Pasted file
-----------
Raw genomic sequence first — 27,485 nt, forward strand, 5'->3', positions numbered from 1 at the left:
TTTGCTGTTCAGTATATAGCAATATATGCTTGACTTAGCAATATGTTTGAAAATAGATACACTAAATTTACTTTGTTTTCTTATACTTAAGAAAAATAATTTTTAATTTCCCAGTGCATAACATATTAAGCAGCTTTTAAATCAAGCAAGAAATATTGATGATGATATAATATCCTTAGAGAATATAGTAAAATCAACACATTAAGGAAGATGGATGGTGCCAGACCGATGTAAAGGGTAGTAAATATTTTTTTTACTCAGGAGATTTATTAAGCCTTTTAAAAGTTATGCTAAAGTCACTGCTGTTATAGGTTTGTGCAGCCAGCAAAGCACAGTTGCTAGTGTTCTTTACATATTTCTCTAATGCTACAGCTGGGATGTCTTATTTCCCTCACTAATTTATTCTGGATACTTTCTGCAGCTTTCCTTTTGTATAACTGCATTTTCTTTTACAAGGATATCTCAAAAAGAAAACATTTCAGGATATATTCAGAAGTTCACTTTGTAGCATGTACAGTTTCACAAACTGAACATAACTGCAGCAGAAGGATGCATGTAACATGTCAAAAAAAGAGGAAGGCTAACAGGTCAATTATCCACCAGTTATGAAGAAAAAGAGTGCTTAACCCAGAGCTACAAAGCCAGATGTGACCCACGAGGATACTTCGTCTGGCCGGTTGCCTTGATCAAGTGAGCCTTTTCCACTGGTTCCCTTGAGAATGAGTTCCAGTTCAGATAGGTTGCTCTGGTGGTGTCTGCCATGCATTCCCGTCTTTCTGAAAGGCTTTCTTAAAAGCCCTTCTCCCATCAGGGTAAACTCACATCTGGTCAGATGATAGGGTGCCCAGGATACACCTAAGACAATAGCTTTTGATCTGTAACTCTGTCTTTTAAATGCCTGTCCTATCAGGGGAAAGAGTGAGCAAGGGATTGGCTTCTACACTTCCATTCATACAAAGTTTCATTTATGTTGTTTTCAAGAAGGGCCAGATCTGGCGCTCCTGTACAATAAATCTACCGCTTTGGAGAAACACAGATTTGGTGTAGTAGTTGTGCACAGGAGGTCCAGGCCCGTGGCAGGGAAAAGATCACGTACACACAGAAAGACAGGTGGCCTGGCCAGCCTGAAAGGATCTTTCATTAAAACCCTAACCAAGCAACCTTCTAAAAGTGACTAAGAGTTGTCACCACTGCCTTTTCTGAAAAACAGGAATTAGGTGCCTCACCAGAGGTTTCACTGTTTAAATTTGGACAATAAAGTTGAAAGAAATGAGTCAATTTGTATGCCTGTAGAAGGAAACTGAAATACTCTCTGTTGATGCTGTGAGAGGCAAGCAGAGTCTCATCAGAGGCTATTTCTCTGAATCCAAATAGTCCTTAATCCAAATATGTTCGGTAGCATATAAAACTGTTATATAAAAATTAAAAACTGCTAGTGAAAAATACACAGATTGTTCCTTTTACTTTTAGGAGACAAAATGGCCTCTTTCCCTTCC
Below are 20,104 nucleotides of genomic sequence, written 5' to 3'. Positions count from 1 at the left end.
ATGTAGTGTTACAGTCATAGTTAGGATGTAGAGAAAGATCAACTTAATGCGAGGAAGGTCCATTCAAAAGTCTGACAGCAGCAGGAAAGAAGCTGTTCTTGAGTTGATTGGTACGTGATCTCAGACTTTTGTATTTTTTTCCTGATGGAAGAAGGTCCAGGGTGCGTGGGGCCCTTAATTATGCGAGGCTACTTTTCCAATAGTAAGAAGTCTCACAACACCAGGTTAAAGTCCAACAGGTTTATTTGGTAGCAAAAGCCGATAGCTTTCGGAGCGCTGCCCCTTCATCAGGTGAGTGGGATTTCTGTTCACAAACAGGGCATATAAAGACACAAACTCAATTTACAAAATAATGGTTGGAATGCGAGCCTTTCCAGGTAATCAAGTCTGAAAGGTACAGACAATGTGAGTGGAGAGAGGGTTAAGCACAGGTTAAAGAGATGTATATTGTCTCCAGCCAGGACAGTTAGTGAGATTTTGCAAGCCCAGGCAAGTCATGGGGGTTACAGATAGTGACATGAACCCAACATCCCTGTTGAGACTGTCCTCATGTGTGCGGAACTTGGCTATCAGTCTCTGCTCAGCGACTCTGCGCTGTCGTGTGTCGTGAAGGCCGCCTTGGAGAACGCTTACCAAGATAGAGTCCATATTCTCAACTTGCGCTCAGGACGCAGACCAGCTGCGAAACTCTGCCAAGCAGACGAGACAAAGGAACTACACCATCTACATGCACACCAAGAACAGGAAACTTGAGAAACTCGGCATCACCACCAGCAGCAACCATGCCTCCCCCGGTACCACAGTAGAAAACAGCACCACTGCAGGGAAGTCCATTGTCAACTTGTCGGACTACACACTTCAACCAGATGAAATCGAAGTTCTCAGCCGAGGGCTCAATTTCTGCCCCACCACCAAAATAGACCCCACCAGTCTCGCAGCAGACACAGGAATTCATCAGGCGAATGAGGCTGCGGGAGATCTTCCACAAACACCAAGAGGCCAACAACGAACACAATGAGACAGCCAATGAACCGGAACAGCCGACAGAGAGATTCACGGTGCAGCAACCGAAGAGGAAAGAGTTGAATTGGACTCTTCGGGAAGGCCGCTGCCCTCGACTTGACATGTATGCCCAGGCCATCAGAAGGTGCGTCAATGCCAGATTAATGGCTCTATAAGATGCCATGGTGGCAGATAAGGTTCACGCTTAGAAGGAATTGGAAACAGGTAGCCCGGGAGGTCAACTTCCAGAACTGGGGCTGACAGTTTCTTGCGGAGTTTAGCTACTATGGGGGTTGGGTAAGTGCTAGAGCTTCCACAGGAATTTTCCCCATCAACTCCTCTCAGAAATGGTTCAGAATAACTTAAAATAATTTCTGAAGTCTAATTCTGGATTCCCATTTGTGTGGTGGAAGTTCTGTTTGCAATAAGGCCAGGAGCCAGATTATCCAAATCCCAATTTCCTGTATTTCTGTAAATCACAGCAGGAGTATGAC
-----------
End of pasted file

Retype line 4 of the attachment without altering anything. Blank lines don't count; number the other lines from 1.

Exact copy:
ATGTAGTGTTACAGTCATAGTTAGGATGTAGAGAAAGATCAACTTAATGCGAGGAAGGTCCATTCAAAAGTCTGACAGCAGCAGGAAAGAAGCTGTTCTTGAGTTGATTGGTACGTGATCTCAGACTTTTGTATTTTTTTCCTGATGGAAGAAGGTCCAGGGTGCGTGGGGCCCTTAATTATGCGAGGCTACTTTTCCAATAGTAAGAAGTCTCACAACACCAGGTTAAAGTCCAACAGGTTTATTTGGTAGCAAAAGCCGATAGCTTTCGGAGCGCTGCCCCTTCATCAGGTGAGTGGGATTTCTGTTCACAAACAGGGCATATAAAGACACAAACTCAATTTACAAAATAATGGTTGGAATGCGAGCCTTTCCAGGTAATCAAGTCTGAAAGGTACAGACAATGTGAGTGGAGAGAGGGTTAAGCACAGGTTAAAGAGATGTATATTGTCTCCAGCCAGGACAGTTAGTGAGATTTTGCAAGCCCAGGCAAGTCATGGGGGTTACAGATAGTGACATGAACCCAACATCCCTGTTGAGACTGTCCTCATGTGTGCGGAACTTGGCTATCAGTCTCTGCTCAGCGACTCTGCGCTGTCGTGTGTCGTGAAGGCCGCCTTGGAGAACGCTTACCAAGATAGAGTCCATATTCTCAACTTGCGCTCAGGACGCAGACCAGCTGCGAAACTCTGCCAAGCAGACGAGACAAAGGAACTACACCATCTACATGCACACCAAGAACAGGAAACTTGAGAAACTCGGCATCACCACCAGCAGCAACCATGCCTCCCCCGGTACCACAGTAGAAAACAGCACCACTGCAGGGAAGTCCATTGTCAACTTGTCGGACTACACACTTCAACCAGATGAAATCGAAGTTCTCAGCCGAGGGCTCAATTTCTGCCCCACCACCAAAATAGACCCCACCAGTCTCGCAGCAGACACAGGAATTCATCAGGCGAATGAGGCTGCGGGAGATCTTCCACAAACACCAAGAGGCCAACAACGAACACAATGAGACAGCCAATGAACCGGAACAGCCGACAGAGAGATTCACGGTGCAGCAACCGAAGAGGAAAGAGTTGAATTGGACTCTTCGGGAAGGCCGCTGCCCTCGACTTGACATGTATGCCCAGGCCATCAGAAGGTGCGTCAATGCCAGATTAATGGCTCTATAAGATGCCATGGTGGCAGATAAGGTTCACGCTTAGAAGGAATTGGAAACAGGTAGCCCGGGAGGTCAACTTCCAGAACTGGGGCTGACAGTTTCTTGCGGAGTTTAGCTACTATGGGGGTTGGGTAAGTGCTAGAGCTTCCACAGGAATTTTCCCCATCAACTCCTCTCAGAAATGGTTCAGAATAACTTAAAATAATTTCTGAAGTCTAATTCTGGATTCCCATTTGTGTGGTGGAAGTTCTGTTTGCAATAAGGCCAGGAGCCAGATTATCCAAATCCCAATTTCCTGTATTTCTGTAAATCACAGCAGGAGTATGAC